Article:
Order in the court
James Starr, clerk of the U.S. District Court in Concord, N.H., checks to see that the court's videoconferencing system is up and running. The courtroom is wired with cameras, microphones and video displays so that hearings can be conducted over ISDN lines between judges in Concord and inmates in out-of-state federal prisons.
Step into Courtroom No. 4 at the U.S. District Court in Concord, N.H., and you'll notice PCs sitting on the judge's bench, the clerk's table, the lawyer's benches and the questioner's podium located in between opposing counsel.
Subscribe to the Convergence newsletter
There's even a large, flat-screen monitor on the wall behind the witness box, and the jury box contains three large-screen televisions for viewing evidence and other video footage related to the case.
Not exactly how you might envision today's courtroom, especially if you base your impressions on popular courtroom-based television shows such as "Judging Amy" and "Law & Order."
But the New Hampshire court, which ranks 70th in size out of 94 federal court districts, is pushing the envelope of courtroom automation technology behind the leadership of James Starr, the district's clerk of courts.
Starr, who acts as the CEO of the court (the three appointed judges are the board of directors), started integrating technology into the courtroom with federal grants about two years ago. The court's administrative office in Washington, D.C., began giving money to courts with "big prison populations and a lot of [geographical] space to cover," Starr says. "They were looking for cheaper, better and safer ways to deal with the prison population."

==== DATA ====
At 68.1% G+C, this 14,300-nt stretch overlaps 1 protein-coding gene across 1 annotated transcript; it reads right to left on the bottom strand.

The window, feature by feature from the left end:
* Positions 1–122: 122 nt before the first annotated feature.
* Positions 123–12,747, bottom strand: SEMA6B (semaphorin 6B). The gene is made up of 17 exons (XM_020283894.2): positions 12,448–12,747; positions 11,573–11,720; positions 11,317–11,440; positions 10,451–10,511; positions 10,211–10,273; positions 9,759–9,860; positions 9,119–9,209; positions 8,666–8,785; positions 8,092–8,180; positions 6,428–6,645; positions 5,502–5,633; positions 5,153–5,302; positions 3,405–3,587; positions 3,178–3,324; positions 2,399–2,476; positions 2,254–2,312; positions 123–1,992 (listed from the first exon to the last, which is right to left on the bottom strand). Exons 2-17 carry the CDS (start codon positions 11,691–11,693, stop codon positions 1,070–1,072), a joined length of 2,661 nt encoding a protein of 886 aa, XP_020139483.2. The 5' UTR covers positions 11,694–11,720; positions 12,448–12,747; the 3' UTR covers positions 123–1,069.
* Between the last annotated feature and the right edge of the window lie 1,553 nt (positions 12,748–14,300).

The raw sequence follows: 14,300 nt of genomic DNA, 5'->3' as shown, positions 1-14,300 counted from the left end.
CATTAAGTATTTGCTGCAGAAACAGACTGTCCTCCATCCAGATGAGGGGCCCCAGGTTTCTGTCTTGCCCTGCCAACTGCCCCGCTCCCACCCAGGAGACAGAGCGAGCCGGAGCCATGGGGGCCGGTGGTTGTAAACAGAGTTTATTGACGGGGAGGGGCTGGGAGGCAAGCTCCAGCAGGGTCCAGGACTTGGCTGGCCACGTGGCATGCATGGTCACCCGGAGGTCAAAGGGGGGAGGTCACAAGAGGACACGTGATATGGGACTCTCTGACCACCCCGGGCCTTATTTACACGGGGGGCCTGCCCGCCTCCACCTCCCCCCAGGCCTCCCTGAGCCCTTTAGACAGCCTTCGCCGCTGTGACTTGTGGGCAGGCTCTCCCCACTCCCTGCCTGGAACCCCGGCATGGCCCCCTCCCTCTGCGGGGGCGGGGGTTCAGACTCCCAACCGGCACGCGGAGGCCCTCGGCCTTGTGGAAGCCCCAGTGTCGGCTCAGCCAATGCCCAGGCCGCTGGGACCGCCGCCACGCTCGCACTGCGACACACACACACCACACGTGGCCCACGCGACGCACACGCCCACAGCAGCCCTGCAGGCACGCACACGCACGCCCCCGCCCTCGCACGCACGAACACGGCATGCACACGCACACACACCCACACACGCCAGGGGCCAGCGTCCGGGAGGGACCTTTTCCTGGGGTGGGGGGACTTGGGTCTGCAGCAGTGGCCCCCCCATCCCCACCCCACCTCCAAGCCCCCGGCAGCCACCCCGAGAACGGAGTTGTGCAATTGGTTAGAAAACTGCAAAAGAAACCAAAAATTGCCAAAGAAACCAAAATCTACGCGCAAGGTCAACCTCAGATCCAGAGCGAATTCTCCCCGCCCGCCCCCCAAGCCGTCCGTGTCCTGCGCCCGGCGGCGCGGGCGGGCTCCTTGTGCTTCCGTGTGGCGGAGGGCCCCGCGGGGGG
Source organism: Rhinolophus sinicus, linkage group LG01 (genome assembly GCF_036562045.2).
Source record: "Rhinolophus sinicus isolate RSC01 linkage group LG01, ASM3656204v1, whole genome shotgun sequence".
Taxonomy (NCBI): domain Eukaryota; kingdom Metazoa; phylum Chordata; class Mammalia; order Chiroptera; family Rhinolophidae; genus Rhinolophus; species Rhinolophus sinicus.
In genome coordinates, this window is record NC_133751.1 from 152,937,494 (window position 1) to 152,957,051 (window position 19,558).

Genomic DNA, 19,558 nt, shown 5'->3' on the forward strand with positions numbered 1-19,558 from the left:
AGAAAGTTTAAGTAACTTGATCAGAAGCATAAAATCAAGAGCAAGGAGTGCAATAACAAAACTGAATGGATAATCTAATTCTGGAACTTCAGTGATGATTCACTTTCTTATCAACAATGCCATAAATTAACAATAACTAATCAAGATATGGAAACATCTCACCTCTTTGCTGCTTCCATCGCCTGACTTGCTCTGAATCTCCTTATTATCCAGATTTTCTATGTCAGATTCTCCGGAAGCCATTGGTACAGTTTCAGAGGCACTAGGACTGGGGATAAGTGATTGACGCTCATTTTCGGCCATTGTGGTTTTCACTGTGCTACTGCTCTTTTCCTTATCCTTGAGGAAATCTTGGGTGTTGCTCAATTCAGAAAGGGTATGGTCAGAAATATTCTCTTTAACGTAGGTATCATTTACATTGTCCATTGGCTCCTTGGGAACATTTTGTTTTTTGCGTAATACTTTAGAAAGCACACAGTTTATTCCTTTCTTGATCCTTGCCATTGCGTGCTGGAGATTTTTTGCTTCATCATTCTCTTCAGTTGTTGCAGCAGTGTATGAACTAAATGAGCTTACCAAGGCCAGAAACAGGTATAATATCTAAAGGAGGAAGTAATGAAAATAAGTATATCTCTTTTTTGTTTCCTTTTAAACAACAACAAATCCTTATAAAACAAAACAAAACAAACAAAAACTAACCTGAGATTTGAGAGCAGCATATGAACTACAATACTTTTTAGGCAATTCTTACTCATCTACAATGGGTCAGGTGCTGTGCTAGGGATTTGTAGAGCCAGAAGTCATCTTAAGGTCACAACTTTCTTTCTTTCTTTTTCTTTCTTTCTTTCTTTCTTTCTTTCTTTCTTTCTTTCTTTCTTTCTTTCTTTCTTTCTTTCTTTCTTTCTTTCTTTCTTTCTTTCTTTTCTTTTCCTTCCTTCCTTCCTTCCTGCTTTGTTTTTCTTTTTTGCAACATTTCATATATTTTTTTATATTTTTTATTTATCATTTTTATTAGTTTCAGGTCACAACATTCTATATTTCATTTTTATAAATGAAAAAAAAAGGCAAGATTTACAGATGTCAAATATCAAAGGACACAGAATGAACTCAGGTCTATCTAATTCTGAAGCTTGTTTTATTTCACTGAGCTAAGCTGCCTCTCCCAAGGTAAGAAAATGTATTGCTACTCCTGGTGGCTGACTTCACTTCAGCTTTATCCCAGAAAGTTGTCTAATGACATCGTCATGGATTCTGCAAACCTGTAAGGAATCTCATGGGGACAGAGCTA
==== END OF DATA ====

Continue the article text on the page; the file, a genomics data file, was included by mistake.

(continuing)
Starr and his staff came up with the idea of implementing a videoconferencing system to communicate with people without having to transport them from jail to the courthouse. New Hampshire has no federal prison within the state limits, meaning people scheduled to appear before the court have to be transported from out of state and housed in the local state prison.
This can be an expensive proposition considering the court hears roughly 125 criminal cases per year and scores of prisoners' rights arguments from inmates claiming their due process was violated.
Once he had administrative approval, Starr put a proposal out to bid, and the contractor selected to do the project, Telamon of Carmel, Ind., brought in VNCI of nearby Portsmouth, N.H., as a subcontractor. Implementation planning began in earnest more than a year ago and installation got underway last February, says Bob Davenport, PC systems coordinator for the court.
VNCI used the existing phone wiring and VidModems connected to a PC to deliver high-quality video. VidModems work similar to DSL connections in that the phone can be used for normal conversation while data is delivered at a higher frequency over the same line. A central switch - basically a specially built computer with a custom telecom board built in - connects the desktop-based endpoints with each other. The link to the outside world is ISDN.
All judges and key members of the administrative staff have desktop conferencing units they can use to talk to one another within the building, including conferencing up to four people simultaneously. Only a single 384K bit/sec ISDN line is available for connecting to the outside world, so that has to be scheduled accordingly.
The marvel of the whole system is Courtroom No. 4, which is the most wired of the six in the building. The room is a video client in and of itself, with a single PC connecting it to the rest of the system. Three cameras positioned throughout the room show the judge, witness box and questioner's podium.
Microphones and speakers throughout provide the sound. Connected to the video system is the evidence display system (Elmo) for showing physical and document-based evidence to the jury and whoever may be conferenced in (Courtroom No. 1 also has videoconferencing built-in, but it has a less-comprehensive multimedia system).